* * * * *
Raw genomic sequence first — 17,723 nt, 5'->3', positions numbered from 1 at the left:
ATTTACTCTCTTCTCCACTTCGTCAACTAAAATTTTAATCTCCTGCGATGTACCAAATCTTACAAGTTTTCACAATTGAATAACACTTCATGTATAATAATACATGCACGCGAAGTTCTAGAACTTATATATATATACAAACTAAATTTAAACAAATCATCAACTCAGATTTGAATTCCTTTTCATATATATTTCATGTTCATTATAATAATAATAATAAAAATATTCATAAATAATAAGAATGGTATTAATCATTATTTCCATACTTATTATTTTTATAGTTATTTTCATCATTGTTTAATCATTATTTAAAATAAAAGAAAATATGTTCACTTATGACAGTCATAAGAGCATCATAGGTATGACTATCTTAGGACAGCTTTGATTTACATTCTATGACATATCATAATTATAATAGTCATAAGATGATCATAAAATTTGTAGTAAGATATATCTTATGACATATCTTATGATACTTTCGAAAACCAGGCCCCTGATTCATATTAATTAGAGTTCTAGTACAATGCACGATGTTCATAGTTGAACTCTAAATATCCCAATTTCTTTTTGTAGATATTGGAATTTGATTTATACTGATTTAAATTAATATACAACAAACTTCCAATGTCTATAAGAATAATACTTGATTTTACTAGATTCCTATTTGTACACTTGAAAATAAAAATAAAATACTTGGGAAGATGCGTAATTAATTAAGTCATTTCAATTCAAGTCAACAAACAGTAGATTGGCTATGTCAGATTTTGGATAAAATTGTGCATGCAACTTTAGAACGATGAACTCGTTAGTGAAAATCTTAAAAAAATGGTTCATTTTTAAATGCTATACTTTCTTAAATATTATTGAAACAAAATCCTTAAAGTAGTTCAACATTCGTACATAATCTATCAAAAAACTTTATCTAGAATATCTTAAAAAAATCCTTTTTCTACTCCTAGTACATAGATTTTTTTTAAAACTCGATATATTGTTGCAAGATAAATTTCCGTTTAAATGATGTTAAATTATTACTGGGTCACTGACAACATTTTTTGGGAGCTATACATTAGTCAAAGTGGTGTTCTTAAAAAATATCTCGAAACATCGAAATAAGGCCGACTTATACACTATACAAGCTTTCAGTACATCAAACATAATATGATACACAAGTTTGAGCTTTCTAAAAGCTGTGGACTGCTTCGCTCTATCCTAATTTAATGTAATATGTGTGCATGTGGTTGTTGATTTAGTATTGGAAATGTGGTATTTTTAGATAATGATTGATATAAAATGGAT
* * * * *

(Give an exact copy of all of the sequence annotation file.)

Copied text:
Raw genomic sequence first — 17,723 nt, 5'->3', positions numbered from 1 at the left:
ATTTACTCTCTTCTCCACTTCGTCAACTAAAATTTTAATCTCCTGCGATGTACCAAATCTTACAAGTTTTCACAATTGAATAACACTTCATGTATAATAATACATGCACGCGAAGTTCTAGAACTTATATATATATACAAACTAAATTTAAACAAATCATCAACTCAGATTTGAATTCCTTTTCATATATATTTCATGTTCATTATAATAATAATAATAAAAATATTCATAAATAATAAGAATGGTATTAATCATTATTTCCATACTTATTATTTTTATAGTTATTTTCATCATTGTTTAATCATTATTTAAAATAAAAGAAAATATGTTCACTTATGACAGTCATAAGAGCATCATAGGTATGACTATCTTAGGACAGCTTTGATTTACATTCTATGACATATCATAATTATAATAGTCATAAGATGATCATAAAATTTGTAGTAAGATATATCTTATGACATATCTTATGATACTTTCGAAAACCAGGCCCCTGATTCATATTAATTAGAGTTCTAGTACAATGCACGATGTTCATAGTTGAACTCTAAATATCCCAATTTCTTTTTGTAGATATTGGAATTTGATTTATACTGATTTAAATTAATATACAACAAACTTCCAATGTCTATAAGAATAATACTTGATTTTACTAGATTCCTATTTGTACACTTGAAAATAAAAATAAAATACTTGGGAAGATGCGTAATTAATTAAGTCATTTCAATTCAAGTCAACAAACAGTAGATTGGCTATGTCAGATTTTGGATAAAATTGTGCATGCAACTTTAGAACGATGAACTCGTTAGTGAAAATCTTAAAAAAATGGTTCATTTTTAAATGCTATACTTTCTTAAATATTATTGAAACAAAATCCTTAAAGTAGTTCAACATTCGTACATAATCTATCAAAAAACTTTATCTAGAATATCTTAAAAAAATCCTTTTTCTACTCCTAGTACATAGATTTTTTTTAAAACTCGATATATTGTTGCAAGATAAATTTCCGTTTAAATGATGTTAAATTATTACTGGGTCACTGACAACATTTTTTGGGAGCTATACATTAGTCAAAGTGGTGTTCTTAAAAAATATCTCGAAACATCGAAATAAGGCCGACTTATACACTATACAAGCTTTCAGTACATCAAACATAATATGATACACAAGTTTGAGCTTTCTAAAAGCTGTGGACTGCTTCGCTCTATCCTAATTTAATGTAATATGTGTGCATGTGGTTGTTGATTTAGTATTGGAAATGTGGTATTTTTAGATAATGATTGATATAAAATGGAT